WASHINGTON (Reuters) - The U.S. Senate Foreign Relations Committee postponed a hearing on Thursday to consider former congressman Darrell Issa to lead the U.S. Trade and Development Agency, after Democrats accused the White House of withholding potentially compromising details in a background check.
The panel’s Republican chairman, Jim Risch, said consideration of Issa, President Donald Trump’s nominee for the post, was postponed about half an hour into an acrimonious hearing.
Senator Bob Menendez, the committee’s ranking Democrat, said the White House had blocked access for all committee members to possibly compromising information on Issa.
“There is information in his FBI background investigation that concerns me greatly and that I believe members may find problematic and potentially disqualifying for Senate confirmation,” Menendez said.
Menendez said he and the committee chairman had been given access to the FBI file, but the White House had refused to make it available to other panel members. He said Risch had joined him in asking the White House to allow access for other members, but there had been no response.
Senator Ben Cardin, another senior Democratic committee member, said it was only the latest case of the Trump administration breaking years of precedent by withholding information that lawmakers needed to do their jobs.
“This is just the tip of the iceberg of the problems we’ve been having,” Cardin told Reuters.
The Trump administration had treated the committee with disdain, Menendez said, and it was imperative that members insisted on their right to fully vet nominees for higher office.
The White House did not immediately respond to a request for comment.
Issa, who was a House member from California for 18 years before retiring in January, was nominated by Trump for the trade post on Sept. 19, 2018, exactly a year before the hearing.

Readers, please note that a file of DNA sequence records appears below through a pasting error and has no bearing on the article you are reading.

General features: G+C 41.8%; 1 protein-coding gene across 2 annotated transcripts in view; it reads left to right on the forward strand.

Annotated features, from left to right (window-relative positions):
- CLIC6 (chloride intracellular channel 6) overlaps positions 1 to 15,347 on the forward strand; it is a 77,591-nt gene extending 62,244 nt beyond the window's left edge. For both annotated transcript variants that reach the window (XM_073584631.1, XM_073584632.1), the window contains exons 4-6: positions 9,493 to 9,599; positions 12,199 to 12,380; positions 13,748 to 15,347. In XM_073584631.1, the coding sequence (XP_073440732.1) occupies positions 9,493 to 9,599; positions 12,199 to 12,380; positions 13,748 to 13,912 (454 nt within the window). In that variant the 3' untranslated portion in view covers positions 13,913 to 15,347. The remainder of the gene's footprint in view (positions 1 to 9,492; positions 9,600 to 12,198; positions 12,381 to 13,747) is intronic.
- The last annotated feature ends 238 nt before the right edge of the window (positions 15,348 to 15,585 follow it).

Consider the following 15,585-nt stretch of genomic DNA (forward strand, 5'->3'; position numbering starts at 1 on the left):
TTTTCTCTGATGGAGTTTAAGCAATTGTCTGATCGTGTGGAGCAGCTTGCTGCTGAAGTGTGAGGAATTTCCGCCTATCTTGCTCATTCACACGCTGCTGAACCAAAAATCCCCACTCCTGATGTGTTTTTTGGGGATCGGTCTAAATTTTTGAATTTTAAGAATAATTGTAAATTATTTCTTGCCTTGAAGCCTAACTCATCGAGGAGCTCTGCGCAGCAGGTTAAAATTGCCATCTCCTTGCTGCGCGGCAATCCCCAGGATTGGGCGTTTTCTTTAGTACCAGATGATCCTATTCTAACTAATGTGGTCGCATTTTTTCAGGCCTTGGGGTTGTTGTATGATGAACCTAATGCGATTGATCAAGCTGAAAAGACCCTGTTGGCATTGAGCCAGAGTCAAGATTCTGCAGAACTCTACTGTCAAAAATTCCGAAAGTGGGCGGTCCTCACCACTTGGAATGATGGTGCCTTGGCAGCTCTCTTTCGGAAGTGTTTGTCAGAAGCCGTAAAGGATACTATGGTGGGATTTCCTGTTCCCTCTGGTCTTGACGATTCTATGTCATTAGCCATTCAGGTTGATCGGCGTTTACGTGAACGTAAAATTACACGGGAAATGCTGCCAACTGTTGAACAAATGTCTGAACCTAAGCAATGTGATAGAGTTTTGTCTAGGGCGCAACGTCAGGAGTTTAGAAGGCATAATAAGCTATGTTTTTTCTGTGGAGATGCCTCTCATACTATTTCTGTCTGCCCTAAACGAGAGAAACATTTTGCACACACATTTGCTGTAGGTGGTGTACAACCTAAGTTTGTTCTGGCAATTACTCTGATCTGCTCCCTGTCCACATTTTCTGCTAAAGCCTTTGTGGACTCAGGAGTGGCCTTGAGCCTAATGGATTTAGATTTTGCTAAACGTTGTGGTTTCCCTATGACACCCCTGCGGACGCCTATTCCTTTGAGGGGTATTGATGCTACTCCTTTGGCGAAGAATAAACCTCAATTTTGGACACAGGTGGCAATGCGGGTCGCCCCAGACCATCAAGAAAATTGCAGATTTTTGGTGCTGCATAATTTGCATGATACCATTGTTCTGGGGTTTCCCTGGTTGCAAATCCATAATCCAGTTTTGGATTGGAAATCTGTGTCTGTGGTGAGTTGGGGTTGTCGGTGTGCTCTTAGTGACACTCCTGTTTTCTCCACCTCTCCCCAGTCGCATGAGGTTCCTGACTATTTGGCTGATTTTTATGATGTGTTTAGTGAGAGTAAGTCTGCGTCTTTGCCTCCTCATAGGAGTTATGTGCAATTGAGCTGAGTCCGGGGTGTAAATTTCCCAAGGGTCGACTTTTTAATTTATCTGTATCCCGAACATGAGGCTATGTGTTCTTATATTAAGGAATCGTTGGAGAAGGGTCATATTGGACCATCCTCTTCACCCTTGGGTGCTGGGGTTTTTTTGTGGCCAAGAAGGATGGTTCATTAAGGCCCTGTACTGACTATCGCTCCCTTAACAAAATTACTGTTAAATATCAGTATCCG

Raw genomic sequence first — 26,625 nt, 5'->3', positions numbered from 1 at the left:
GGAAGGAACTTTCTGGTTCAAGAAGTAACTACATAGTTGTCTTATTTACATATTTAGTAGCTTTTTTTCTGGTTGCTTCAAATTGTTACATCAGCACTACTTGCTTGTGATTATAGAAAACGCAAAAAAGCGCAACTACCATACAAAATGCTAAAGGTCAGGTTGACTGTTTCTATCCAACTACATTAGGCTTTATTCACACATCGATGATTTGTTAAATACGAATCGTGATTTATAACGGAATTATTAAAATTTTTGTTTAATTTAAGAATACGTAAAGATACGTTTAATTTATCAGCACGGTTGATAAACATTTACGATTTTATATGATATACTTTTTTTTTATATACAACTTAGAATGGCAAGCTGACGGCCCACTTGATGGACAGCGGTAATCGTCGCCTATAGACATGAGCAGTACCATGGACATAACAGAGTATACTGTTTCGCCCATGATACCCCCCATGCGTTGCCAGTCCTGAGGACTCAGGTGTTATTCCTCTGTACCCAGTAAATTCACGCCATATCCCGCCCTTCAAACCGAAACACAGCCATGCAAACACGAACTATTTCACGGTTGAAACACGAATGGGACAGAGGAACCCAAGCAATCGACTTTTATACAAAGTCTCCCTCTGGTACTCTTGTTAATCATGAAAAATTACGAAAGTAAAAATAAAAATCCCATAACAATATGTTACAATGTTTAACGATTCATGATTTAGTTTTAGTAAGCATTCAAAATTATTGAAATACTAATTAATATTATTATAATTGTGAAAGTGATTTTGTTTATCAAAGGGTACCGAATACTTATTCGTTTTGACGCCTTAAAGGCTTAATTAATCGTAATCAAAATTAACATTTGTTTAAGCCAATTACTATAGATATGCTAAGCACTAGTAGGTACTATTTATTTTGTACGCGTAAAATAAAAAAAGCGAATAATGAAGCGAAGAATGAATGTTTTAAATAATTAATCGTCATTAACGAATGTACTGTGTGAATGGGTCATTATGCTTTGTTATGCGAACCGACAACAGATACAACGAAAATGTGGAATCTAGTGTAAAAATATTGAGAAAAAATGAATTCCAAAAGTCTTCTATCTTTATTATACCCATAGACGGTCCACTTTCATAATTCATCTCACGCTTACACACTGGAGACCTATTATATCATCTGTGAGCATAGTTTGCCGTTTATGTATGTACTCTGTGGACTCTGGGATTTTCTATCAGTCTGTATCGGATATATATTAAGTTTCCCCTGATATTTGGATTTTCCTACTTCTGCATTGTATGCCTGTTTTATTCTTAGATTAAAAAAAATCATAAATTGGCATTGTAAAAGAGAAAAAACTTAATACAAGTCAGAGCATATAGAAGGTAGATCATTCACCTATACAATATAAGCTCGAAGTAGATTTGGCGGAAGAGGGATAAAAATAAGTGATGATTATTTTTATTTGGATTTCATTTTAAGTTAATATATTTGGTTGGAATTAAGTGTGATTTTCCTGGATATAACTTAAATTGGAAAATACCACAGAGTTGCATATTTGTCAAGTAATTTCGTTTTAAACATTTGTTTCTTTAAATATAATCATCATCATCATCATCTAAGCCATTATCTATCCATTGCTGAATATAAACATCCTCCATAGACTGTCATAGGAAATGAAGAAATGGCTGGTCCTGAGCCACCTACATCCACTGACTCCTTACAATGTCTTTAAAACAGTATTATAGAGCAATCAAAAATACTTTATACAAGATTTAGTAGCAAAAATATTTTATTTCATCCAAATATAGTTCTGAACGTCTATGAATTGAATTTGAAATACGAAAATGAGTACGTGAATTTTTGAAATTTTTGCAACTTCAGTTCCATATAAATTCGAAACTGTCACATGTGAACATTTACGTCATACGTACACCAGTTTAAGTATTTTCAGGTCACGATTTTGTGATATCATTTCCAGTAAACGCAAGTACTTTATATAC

The Los Angeles Times said it had contacted Issa after the hearing by telephone and he was “caught unaware” by the situation.
“There is nothing that (Menendez) alleged that isn’t in my Wikipedia,” the paper quoted him as saying.
Issa had said he was considering running for another House seat, the one now held by fellow Republican, Duncan Hunter, who faces trial in January on federal corruption and campaign finance charges.
In the House, Issa served as chairman of the Oversight Committee from 2011 to 2015, a position in which he became known for aggressive investigations of the administration of President Barack Obama, a Democrat, and former Secretary of State Hillary Clinton, the Democratic nominee Trump defeated in the 2016 presidential election.
Menendez said Risch had scheduled the hearing despite the Trump administration’s refusal to provide answers about both Issa and Matthew Billingslea, Trump’s nominee as undersecretary for civilian security, democracy, and human rights at the State Department.
After the hearing, he told reporters that Risch had agreed to “convince the White House to get all members access to the file,” and once the latter occurred, the hearing could be rescheduled.
Committee members had closely questioned Billingslea, the Treasury Department’s assistant secretary for terrorist financing, during the hearing about his involvement in special operations at the Defense Department during the administration of former President George W. Bush.
Billingslea said he had opposed the use of interrogation techniques such as waterboarding, which are widely considered to be torture.
Reporting by Andrea Shalal and Patricia Zengerle; Editing by Steve Orlofsky and Bernadette Baum